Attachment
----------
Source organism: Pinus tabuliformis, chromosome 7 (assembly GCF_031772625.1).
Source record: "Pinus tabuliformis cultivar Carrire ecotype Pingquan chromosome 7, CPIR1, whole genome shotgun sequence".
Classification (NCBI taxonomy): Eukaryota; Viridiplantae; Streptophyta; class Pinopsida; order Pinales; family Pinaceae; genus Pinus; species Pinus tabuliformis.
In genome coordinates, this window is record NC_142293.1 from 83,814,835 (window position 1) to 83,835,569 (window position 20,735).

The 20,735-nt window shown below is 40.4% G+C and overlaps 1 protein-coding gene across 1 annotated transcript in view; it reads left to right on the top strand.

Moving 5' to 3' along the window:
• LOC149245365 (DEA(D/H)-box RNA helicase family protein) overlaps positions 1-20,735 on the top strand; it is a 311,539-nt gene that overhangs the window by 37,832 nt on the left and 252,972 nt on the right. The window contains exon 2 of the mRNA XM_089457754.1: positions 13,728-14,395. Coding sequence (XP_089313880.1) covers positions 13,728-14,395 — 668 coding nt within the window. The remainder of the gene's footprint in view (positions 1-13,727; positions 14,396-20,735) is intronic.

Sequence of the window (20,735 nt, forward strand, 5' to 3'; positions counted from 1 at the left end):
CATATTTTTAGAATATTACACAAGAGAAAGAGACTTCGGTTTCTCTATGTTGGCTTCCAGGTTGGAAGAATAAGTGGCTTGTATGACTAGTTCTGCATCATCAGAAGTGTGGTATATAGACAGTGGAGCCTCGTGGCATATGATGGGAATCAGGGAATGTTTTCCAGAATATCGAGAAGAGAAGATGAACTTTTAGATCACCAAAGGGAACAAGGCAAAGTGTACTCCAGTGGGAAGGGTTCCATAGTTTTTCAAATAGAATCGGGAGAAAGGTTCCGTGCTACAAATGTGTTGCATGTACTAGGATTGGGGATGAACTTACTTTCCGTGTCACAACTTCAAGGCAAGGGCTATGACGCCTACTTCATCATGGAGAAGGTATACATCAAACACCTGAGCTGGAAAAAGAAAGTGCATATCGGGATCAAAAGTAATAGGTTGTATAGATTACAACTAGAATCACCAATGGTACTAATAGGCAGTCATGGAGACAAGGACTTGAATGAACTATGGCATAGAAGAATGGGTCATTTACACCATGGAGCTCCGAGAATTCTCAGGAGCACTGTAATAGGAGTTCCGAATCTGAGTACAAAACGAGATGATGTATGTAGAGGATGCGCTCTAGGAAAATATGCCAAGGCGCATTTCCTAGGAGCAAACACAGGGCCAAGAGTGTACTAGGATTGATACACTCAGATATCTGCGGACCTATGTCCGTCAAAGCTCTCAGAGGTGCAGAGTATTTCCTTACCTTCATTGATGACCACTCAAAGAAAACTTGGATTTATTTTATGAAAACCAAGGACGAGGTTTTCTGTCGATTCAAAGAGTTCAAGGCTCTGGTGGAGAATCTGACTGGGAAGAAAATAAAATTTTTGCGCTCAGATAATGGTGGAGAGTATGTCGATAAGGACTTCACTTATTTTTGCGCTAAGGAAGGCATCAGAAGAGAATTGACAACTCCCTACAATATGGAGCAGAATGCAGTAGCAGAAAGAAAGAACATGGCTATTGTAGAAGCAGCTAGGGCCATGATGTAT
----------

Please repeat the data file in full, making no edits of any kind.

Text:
Source organism: Pinus tabuliformis, chromosome 7 (assembly GCF_031772625.1).
Source record: "Pinus tabuliformis cultivar Carrire ecotype Pingquan chromosome 7, CPIR1, whole genome shotgun sequence".
Classification (NCBI taxonomy): Eukaryota; Viridiplantae; Streptophyta; class Pinopsida; order Pinales; family Pinaceae; genus Pinus; species Pinus tabuliformis.
In genome coordinates, this window is record NC_142293.1 from 83,814,835 (window position 1) to 83,835,569 (window position 20,735).

The 20,735-nt window shown below is 40.4% G+C and overlaps 1 protein-coding gene across 1 annotated transcript in view; it reads left to right on the top strand.

Moving 5' to 3' along the window:
• LOC149245365 (DEA(D/H)-box RNA helicase family protein) overlaps positions 1-20,735 on the top strand; it is a 311,539-nt gene that overhangs the window by 37,832 nt on the left and 252,972 nt on the right. The window contains exon 2 of the mRNA XM_089457754.1: positions 13,728-14,395. Coding sequence (XP_089313880.1) covers positions 13,728-14,395 — 668 coding nt within the window. The remainder of the gene's footprint in view (positions 1-13,727; positions 14,396-20,735) is intronic.

Sequence of the window (20,735 nt, forward strand, 5' to 3'; positions counted from 1 at the left end):
CATATTTTTAGAATATTACACAAGAGAAAGAGACTTCGGTTTCTCTATGTTGGCTTCCAGGTTGGAAGAATAAGTGGCTTGTATGACTAGTTCTGCATCATCAGAAGTGTGGTATATAGACAGTGGAGCCTCGTGGCATATGATGGGAATCAGGGAATGTTTTCCAGAATATCGAGAAGAGAAGATGAACTTTTAGATCACCAAAGGGAACAAGGCAAAGTGTACTCCAGTGGGAAGGGTTCCATAGTTTTTCAAATAGAATCGGGAGAAAGGTTCCGTGCTACAAATGTGTTGCATGTACTAGGATTGGGGATGAACTTACTTTCCGTGTCACAACTTCAAGGCAAGGGCTATGACGCCTACTTCATCATGGAGAAGGTATACATCAAACACCTGAGCTGGAAAAAGAAAGTGCATATCGGGATCAAAAGTAATAGGTTGTATAGATTACAACTAGAATCACCAATGGTACTAATAGGCAGTCATGGAGACAAGGACTTGAATGAACTATGGCATAGAAGAATGGGTCATTTACACCATGGAGCTCCGAGAATTCTCAGGAGCACTGTAATAGGAGTTCCGAATCTGAGTACAAAACGAGATGATGTATGTAGAGGATGCGCTCTAGGAAAATATGCCAAGGCGCATTTCCTAGGAGCAAACACAGGGCCAAGAGTGTACTAGGATTGATACACTCAGATATCTGCGGACCTATGTCCGTCAAAGCTCTCAGAGGTGCAGAGTATTTCCTTACCTTCATTGATGACCACTCAAAGAAAACTTGGATTTATTTTATGAAAACCAAGGACGAGGTTTTCTGTCGATTCAAAGAGTTCAAGGCTCTGGTGGAGAATCTGACTGGGAAGAAAATAAAATTTTTGCGCTCAGATAATGGTGGAGAGTATGTCGATAAGGACTTCACTTATTTTTGCGCTAAGGAAGGCATCAGAAGAGAATTGACAACTCCCTACAATATGGAGCAGAATGCAGTAGCAGAAAGAAAGAACATGGCTATTGTAGAAGCAGCTAGGGCCATGATGTAT